Dr. Jennifer LeMack, New York State Museum Chief Curator of History (appointed by commissioner of education)
Sen. Betty Little (appointed by the temporary president of the Senate)
Christina Lotz, Seneca County Clerk (appointed by minority leader of the Assembly)
Senator Velmanette Montgomery (appointed by minority leader of the Senate)
Kathleen Neville, Board Member of the New York Council for the Humanities
Dare Thompson, President of the League of Women Voters of New York State
Sally Roesch Wagner, Director of the Matilda Joslyn Gage Foundation
Eve Waltermaurer, Director of Research and Evaluation at The Benjamin Center, SUNY New Paltz (appointed by the speaker of the Assembly)
Howard Zemsky, President, CEO and Commissioner of Economic Development
Susan Zimet, President of 2020: Project Women, Inc.
According to the website dated August 22, 2016: During its inaugural meeting, members of the Commission outlined plans for commemoration events to take place over the next three years that highlight historic achievements for women.
The Commission maintains a calendar of events. The big one upcoming appears to be with the NPS at Seneca Falls:
Join Women’s Rights National Historical Park for Convention Days 2017 July 14-16. This three day event will be filled with exciting speakers, historical actors (Elizabeth Cady Stanton & Frederick Douglass), theater performances, children’s activities, multiple art exhibits, vendors, and so much more.
Apparently there is still time to participate.
We are currently seeking people & organizations who would like to table at the event. We welcome groups with themes of equality, human rights, civil rights, and women’s rights. If you are interested at tabling, please contact Ashley Nottingham at: firstname.lastname@example.org
Related to this event is VoteTilla Week, scheduled for July 16-22, 2017. Participants will travel in canal boats from Seneca Falls to Rochester, concluding with a final celebration at the National Susan B. Anthony Museum & House. Along the way, boats will dock at towns and villages for historic re-enactments, speeches and music, co-hosted by local groups and partner organizations including the Canal Society of New York State, Seward House and the University of Rochester’s Susan B. Anthony Center for Women’s Leadership. This partnership explains why some of the awards by the New York Canal Corporation, which is beginning its bicentennial, are connected to the centennial of women’s suffrage.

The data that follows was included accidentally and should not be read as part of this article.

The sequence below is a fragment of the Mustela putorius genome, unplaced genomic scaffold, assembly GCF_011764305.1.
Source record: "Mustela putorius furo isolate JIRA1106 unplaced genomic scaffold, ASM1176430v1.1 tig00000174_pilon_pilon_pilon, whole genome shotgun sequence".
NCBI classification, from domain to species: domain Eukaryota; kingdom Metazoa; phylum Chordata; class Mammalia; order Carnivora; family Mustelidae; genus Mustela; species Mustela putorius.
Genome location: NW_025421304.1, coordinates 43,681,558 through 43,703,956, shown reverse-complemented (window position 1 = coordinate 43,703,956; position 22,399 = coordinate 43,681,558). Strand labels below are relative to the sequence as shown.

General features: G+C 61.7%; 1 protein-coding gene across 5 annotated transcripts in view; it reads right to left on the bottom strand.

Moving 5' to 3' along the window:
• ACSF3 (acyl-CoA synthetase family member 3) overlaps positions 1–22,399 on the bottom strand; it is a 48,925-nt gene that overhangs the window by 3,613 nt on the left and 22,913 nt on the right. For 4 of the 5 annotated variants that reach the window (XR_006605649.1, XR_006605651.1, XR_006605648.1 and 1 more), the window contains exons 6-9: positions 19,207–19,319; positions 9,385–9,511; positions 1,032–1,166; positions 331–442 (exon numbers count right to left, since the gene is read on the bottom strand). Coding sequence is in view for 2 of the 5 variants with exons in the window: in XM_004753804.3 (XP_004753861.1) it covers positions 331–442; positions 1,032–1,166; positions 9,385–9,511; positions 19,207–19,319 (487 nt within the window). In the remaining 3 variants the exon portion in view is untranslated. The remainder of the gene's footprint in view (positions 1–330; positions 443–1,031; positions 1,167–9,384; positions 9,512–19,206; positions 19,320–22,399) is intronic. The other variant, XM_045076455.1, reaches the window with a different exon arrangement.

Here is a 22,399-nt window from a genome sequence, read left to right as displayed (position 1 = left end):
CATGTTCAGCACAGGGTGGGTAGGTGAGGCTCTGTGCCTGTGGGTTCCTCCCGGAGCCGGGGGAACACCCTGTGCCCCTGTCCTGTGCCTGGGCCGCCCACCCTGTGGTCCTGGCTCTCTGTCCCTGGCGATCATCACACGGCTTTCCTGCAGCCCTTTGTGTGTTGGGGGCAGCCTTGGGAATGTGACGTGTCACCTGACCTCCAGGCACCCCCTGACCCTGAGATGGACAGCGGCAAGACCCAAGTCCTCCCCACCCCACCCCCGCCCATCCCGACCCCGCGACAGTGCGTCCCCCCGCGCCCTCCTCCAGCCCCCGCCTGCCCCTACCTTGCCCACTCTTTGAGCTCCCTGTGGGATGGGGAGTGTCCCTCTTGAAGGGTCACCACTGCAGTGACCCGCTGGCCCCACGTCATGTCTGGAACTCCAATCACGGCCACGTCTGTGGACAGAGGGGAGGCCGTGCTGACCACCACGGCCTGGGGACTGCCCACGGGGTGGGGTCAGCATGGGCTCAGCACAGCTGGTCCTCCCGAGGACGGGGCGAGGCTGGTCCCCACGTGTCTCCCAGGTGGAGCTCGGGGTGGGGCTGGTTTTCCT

My impression is that the funding for the Commission totals in the hundreds of thousands dollars and it serves more as a promoter/coordinator than as an initiator/developer.
I would like to take this opportunity to reiterate my position on history anniversary celebrations. In my opinion, the appropriate state office for the funding and leadership for anniversary events is the Office of the New York State Historian. We are, after all, talking about history anniversaries. Funding for events related to a state anniversary should be through the office directly involved with New York state history. At present in the REDC funding cycle the state historian receives nothing. This omission is due to REDC reporting to the Governor while the cultural organizations, NYS Museum, Archives, and Library, report to the Regents. State history pays the price for these turf wars. Another possibility is for the Regents to create their own counterpart to the REDC process so organizations can apply to the Archives, Library, and Museum for funding. The Regents could even use the same form ESD does.